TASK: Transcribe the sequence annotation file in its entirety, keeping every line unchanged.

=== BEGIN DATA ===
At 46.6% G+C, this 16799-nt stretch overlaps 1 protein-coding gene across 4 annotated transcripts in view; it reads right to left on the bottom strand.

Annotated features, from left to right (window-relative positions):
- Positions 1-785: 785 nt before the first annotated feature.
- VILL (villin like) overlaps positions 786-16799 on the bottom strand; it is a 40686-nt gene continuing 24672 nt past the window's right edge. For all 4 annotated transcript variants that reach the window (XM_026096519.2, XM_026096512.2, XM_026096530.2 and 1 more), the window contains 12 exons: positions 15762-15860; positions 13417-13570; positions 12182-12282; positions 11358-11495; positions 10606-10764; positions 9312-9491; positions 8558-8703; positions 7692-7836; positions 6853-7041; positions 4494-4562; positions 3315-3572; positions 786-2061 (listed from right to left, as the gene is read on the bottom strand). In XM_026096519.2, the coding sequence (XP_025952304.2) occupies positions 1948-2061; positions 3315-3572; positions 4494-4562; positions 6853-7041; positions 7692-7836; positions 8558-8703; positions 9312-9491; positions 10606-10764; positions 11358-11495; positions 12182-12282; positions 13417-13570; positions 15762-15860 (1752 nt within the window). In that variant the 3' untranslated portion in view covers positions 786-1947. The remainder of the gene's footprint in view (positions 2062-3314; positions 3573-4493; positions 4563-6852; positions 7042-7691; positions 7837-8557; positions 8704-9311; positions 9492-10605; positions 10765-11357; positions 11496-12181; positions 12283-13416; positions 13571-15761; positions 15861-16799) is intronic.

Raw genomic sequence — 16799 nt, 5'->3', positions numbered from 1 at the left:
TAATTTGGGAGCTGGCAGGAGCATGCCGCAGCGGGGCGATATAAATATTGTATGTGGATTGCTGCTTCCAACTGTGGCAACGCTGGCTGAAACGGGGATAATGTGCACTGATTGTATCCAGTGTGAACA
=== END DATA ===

At 46.6% G+C, this 16799-nt stretch overlaps 1 protein-coding gene across 4 annotated transcripts in view; it reads right to left on the bottom strand.

Annotated features, from left to right (window-relative positions):
- Positions 1-785: 785 nt before the first annotated feature.
- VILL (villin like) overlaps positions 786-16799 on the bottom strand; it is a 40686-nt gene continuing 24672 nt past the window's right edge. For all 4 annotated transcript variants that reach the window (XM_026096519.2, XM_026096512.2, XM_026096530.2 and 1 more), the window contains 12 exons: positions 15762-15860; positions 13417-13570; positions 12182-12282; positions 11358-11495; positions 10606-10764; positions 9312-9491; positions 8558-8703; positions 7692-7836; positions 6853-7041; positions 4494-4562; positions 3315-3572; positions 786-2061 (listed from right to left, as the gene is read on the bottom strand). In XM_026096519.2, the coding sequence (XP_025952304.2) occupies positions 1948-2061; positions 3315-3572; positions 4494-4562; positions 6853-7041; positions 7692-7836; positions 8558-8703; positions 9312-9491; positions 10606-10764; positions 11358-11495; positions 12182-12282; positions 13417-13570; positions 15762-15860 (1752 nt within the window). In that variant the 3' untranslated portion in view covers positions 786-1947. The remainder of the gene's footprint in view (positions 2062-3314; positions 3573-4493; positions 4563-6852; positions 7042-7691; positions 7837-8557; positions 8704-9311; positions 9492-10605; positions 10765-11357; positions 11496-12181; positions 12283-13416; positions 13571-15761; positions 15861-16799) is intronic.

Raw genomic sequence — 16799 nt, 5'->3', positions numbered from 1 at the left:
TAATTTGGGAGCTGGCAGGAGCATGCCGCAGCGGGGCGATATAAATATTGTATGTGGATTGCTGCTTCCAACTGTGGCAACGCTGGCTGAAACGGGGATAATGTGCACTGATTGTATCCAGTGTGAACA